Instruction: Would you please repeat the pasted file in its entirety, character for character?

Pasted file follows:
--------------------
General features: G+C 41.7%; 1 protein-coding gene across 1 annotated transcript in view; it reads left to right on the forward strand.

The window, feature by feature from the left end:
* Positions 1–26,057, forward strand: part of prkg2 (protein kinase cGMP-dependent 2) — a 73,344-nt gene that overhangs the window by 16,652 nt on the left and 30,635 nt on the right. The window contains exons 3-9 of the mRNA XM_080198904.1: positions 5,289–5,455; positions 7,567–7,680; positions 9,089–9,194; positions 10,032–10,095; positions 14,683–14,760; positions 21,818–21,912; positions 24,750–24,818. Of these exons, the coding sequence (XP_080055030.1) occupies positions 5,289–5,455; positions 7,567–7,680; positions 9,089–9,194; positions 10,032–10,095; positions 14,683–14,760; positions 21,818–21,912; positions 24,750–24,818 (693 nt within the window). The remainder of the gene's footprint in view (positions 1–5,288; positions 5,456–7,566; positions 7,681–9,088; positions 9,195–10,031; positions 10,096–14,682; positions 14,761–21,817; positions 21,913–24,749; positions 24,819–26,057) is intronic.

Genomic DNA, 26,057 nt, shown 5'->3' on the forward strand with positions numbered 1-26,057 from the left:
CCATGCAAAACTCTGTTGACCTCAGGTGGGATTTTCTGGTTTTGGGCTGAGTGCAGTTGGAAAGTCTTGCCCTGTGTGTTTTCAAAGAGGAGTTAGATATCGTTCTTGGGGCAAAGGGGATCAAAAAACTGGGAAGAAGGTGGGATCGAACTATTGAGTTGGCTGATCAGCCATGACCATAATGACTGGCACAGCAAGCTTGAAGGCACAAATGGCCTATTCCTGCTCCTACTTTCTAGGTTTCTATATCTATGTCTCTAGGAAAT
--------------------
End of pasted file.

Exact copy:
General features: G+C 41.7%; 1 protein-coding gene across 1 annotated transcript in view; it reads left to right on the forward strand.

The window, feature by feature from the left end:
* Positions 1–26,057, forward strand: part of prkg2 (protein kinase cGMP-dependent 2) — a 73,344-nt gene that overhangs the window by 16,652 nt on the left and 30,635 nt on the right. The window contains exons 3-9 of the mRNA XM_080198904.1: positions 5,289–5,455; positions 7,567–7,680; positions 9,089–9,194; positions 10,032–10,095; positions 14,683–14,760; positions 21,818–21,912; positions 24,750–24,818. Of these exons, the coding sequence (XP_080055030.1) occupies positions 5,289–5,455; positions 7,567–7,680; positions 9,089–9,194; positions 10,032–10,095; positions 14,683–14,760; positions 21,818–21,912; positions 24,750–24,818 (693 nt within the window). The remainder of the gene's footprint in view (positions 1–5,288; positions 5,456–7,566; positions 7,681–9,088; positions 9,195–10,031; positions 10,096–14,682; positions 14,761–21,817; positions 21,913–24,749; positions 24,819–26,057) is intronic.

Genomic DNA, 26,057 nt, shown 5'->3' on the forward strand with positions numbered 1-26,057 from the left:
CCATGCAAAACTCTGTTGACCTCAGGTGGGATTTTCTGGTTTTGGGCTGAGTGCAGTTGGAAAGTCTTGCCCTGTGTGTTTTCAAAGAGGAGTTAGATATCGTTCTTGGGGCAAAGGGGATCAAAAAACTGGGAAGAAGGTGGGATCGAACTATTGAGTTGGCTGATCAGCCATGACCATAATGACTGGCACAGCAAGCTTGAAGGCACAAATGGCCTATTCCTGCTCCTACTTTCTAGGTTTCTATATCTATGTCTCTAGGAAAT